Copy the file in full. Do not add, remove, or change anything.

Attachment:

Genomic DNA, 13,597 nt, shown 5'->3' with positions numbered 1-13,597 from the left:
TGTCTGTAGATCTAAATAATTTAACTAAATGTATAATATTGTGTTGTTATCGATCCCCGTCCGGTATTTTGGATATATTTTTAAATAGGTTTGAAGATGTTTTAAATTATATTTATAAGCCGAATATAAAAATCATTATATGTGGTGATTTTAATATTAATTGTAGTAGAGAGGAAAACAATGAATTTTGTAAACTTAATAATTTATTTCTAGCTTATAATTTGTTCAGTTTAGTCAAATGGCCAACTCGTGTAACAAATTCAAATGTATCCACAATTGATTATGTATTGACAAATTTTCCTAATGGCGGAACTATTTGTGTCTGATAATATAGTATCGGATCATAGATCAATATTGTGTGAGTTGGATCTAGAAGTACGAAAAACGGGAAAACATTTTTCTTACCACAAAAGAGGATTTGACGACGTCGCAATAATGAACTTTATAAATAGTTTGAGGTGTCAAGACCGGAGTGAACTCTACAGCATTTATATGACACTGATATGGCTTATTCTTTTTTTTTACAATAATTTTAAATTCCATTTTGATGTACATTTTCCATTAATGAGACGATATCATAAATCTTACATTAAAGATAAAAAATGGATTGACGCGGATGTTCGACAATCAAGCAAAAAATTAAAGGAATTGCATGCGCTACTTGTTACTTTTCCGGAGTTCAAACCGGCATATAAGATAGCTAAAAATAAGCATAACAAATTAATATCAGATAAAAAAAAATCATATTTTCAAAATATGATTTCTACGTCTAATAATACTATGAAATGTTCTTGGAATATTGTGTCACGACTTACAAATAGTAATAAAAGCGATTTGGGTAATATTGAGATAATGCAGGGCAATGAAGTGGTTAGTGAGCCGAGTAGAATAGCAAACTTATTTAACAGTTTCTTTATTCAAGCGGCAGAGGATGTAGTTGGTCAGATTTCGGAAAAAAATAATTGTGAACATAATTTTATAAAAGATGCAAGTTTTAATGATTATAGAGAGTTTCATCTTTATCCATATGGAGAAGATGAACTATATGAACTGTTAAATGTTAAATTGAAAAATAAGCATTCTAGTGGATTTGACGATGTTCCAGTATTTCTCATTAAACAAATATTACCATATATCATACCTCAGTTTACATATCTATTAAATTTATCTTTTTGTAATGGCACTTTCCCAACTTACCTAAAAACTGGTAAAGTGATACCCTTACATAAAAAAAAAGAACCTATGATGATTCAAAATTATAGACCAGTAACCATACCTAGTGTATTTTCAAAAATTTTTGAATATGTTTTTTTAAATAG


Genomic DNA, 13,597 nt, shown 5'->3' with positions numbered 1-13,597 from the left:
TGTCTGTAGATCTAAATAATTTAACTAAATGTATAATATTGTGTTGTTATCGATCCCCGTCCGGTATTTTGGATATATTTTTAAATAGGTTTGAAGATGTTTTAAATTATATTTATAAGCCGAATATAAAAATCATTATATGTGGTGATTTTAATATTAATTGTAGTAGAGAGGAAAACAATGAATTTTGTAAACTTAATAATTTATTTCTAGCTTATAATTTGTTCAGTTTAGTCAAATGGCCAACTCGTGTAACAAATTCAAATGTATCCACAATTGATTATGTATTGACAAATTTTCCTAATGGCGGAACTATTTGTGTCTGATAATATAGTATCGGATCATAGATCAATATTGTGTGAGTTGGATCTAGAAGTACGAAAAACGGGAAAACATTTTTCTTACCACAAAAGAGGATTTGACGACGTCGCAATAATGAACTTTATAAATAGTTTGAGGTGTCAAGACCGGAGTGAACTCTACAGCATTTATATGACACTGATATGGCTTATTCTTTTTTTTTACAATAATTTTAAATTCCATTTTGATGTACATTTTCCATTAATGAGACGATATCATAAATCTTACATTAAAGATAAAAAATGGATTGACGCGGATGTTCGACAATCAAGCAAAAAATTAAAGGAATTGCATGCGCTACTTGTTACTTTTCCGGAGTTCAAACCGGCATATAAGATAGCTAAAAATAAGCATAACAAATTAATATCAGATAAAAAAAAATCATATTTTCAAAATATGATTTCTACGTCTAATAATACTATGAAATGTTCTTGGAATATTGTGTCACGACTTACAAATAGTAATAAAAGCGATTTGGGTAATATTGAGATAATGCAGGGCAATGAAGTGGTTAGTGAGCCGAGTAGAATAGCAAACTTATTTAACAGTTTCTTTATTCAAGCGGCAGAGGATGTAGTTGGTCAGATTTCGGAAAAAAATAATTGTGAACATAATTTTATAAAAGATGCAAGTTTTAATGATTATAGAGAGTTTCATCTTTATCCATATGGAGAAGATGAACTATATGAACTGTTAAATGTTAAATTGAAAAATAAGCATTCTAGTGGATTTGACGATGTTCCAGTATTTCTCATTAAACAAATATTACCATATATCATACCTCAGTTTACATATCTATTAAATTTATCTTTTTGTAATGGCACTTTCCCAACTTACCTAAAAACTGGTAAAGTGATACCCTTACATAAAAAAAAAGAACCTATGATGATTCAAAATTATAGACCAGTAACCATACCTAGTGTATTTTCAAAAATTTTTGAATATGTTTTTTTAAATAG